I thought it was an interesting way of getting use out of devices that we are still not able to produce with accuracy.

## Eventually, they'll hit RadioShack (Score:4)

Eventually, they'll hit RadioShackOh, I can just see it now, hanging there on a swinging-door display, alongside all the other parts: RS part number 14-2847, in a little blue blister pack labeled

7404 TTL Hex Quantum Gate. On the back of the cardboard is printed a pinout and a Feynman diagram. I can almost smell the 60/40 now...Radio Shack: You've got questions, we've got blank stares.--Jim

## Excuses (Score:4)

## Death of the Hert? (Score:4)

Not that Hertz are really that terribly usefull or anything.... but they do give an idea, however vauge. Any thoughts on what new buzzword we'll be dealing with?

This has been another useless post from....

## So I guess.... (Score:5)

Damn, those /. trollers are going to have to find a new tag line... :-)

## We must ban Mac OS from this technology! (Score:5)

## Uh Oh. (Score:5)

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## People don't seem to get quantum computing (Score:5)

First off; the "size" doesn't really matter. A lot of the article focuses on how the qubits will be XYZ times smaller than modern implementations of regular bits. Well, of course they will be!! The whole thing about quantum computing is that it uses the properties of a single atom; if the infrasturucture were much bigger than that it wouldn't make much sense.

Almost as an aside, the article mentions the superpositioning of 1 and 0. This is. So what, you might say, what difference is it if a bit can hold a little more information? Think of this: Take 8 qubits. If these were normal bits they would be able to hold any one number from 00 to FF. When you have 8 qubits, they can hold ALL the numbers from 00 to FF. So you can run algorithms on all the numbers at once rather than just one at a time.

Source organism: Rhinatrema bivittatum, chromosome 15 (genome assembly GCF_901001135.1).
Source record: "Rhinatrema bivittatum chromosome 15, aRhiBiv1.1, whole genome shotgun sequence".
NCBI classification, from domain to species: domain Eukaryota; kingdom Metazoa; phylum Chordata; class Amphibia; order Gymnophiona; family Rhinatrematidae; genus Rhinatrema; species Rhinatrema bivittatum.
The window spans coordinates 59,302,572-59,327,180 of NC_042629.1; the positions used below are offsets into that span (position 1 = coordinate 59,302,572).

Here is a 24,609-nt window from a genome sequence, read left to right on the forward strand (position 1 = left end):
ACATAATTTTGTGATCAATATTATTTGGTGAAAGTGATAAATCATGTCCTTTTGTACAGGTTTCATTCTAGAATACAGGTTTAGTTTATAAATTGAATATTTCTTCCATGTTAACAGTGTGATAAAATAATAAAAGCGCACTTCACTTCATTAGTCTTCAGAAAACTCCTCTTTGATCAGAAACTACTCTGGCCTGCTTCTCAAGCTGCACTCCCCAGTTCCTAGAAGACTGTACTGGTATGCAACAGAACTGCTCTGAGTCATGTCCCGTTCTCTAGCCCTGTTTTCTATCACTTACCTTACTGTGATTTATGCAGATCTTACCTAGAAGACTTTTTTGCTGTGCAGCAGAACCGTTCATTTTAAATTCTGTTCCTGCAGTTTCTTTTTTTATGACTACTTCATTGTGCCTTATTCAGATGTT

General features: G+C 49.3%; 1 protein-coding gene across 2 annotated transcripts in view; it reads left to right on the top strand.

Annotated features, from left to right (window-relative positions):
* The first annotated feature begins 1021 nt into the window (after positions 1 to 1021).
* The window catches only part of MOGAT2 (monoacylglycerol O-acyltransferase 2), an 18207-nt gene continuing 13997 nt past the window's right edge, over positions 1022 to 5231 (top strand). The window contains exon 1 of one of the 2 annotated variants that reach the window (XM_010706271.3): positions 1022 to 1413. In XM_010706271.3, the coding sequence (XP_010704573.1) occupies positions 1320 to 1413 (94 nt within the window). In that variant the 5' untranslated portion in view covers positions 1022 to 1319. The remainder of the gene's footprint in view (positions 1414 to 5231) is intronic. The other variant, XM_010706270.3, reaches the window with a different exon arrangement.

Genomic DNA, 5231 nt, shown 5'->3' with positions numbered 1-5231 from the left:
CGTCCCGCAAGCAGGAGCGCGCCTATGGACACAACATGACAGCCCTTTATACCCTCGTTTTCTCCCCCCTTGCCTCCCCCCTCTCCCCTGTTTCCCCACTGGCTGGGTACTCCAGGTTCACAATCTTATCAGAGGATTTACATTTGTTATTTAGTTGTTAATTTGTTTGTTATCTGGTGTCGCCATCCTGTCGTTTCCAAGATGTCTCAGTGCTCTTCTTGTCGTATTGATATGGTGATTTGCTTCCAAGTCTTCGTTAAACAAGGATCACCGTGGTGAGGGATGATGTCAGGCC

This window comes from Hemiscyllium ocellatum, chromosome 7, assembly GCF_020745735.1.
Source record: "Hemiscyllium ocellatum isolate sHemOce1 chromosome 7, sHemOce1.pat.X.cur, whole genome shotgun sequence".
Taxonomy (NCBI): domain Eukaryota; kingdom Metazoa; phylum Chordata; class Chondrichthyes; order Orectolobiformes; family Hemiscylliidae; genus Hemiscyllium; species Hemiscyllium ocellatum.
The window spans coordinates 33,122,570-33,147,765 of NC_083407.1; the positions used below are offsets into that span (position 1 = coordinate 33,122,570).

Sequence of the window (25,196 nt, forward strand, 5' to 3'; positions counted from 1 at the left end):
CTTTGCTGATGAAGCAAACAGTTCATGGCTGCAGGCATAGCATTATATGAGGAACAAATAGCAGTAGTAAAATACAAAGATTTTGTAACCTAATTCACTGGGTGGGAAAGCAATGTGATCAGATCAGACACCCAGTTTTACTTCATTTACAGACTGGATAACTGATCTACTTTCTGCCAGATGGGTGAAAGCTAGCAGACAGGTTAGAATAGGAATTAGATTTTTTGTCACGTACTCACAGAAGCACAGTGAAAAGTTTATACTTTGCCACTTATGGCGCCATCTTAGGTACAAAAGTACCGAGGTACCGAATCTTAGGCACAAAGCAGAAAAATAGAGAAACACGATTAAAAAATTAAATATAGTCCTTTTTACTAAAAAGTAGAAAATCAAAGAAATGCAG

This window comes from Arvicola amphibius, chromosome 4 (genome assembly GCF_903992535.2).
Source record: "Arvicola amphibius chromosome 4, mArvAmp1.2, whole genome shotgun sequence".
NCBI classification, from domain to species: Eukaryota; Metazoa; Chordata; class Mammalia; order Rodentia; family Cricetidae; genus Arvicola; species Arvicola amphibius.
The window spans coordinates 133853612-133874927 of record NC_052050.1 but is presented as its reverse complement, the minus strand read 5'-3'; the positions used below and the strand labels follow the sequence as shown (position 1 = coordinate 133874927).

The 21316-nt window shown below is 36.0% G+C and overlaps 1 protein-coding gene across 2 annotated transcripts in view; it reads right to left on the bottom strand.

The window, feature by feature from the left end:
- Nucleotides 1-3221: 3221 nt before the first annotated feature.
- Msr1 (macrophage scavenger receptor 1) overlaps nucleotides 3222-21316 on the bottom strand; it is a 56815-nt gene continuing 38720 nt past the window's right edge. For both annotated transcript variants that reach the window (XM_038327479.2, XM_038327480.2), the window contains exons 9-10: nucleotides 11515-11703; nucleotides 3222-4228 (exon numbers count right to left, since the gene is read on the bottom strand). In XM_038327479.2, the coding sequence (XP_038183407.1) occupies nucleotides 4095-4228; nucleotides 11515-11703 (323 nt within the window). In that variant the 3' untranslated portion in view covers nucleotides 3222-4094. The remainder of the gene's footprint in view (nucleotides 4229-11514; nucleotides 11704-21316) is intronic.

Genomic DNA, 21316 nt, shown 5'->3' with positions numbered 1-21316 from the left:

HUGEOf course, it can only return one number at a time (meaning it might contain both numbers, but when you test to see which number it holds it will return one or the other). There are ways to get around this, though. In the mid 90s Peter Shor at IBM developed an algorithm [att.com] for prime factorization in polynomial time using qubits. Normally prime factorization is an exponential (or "hard") problem. RSA and almost all widely used public encryption algorithms rely on prime factorization for their security. This is important stuff.

Some proposals for quantum computing use the "tunneling" method described in the article, but my hopes are with the NMR [stanford.edu] crowd. This seems the most promising using current technology.

And as far as being able to buy this stuff at Radio Shack; I would be

verysurprised if that happened any time remotely soon. Think about it this way: unbreakable (by the laws of physics) encryption, and virtually instantaneous cracking of encryption, just for starters? Hmm, I can't think of any super-powerful world governments who would want to get their hands on that and keep it away from anyone else...## Re:Quantum Programming (Score:5)

if (true) printf("true\n");

else if (false) printf("false\n");

else printf("I am a quantum computer !\n");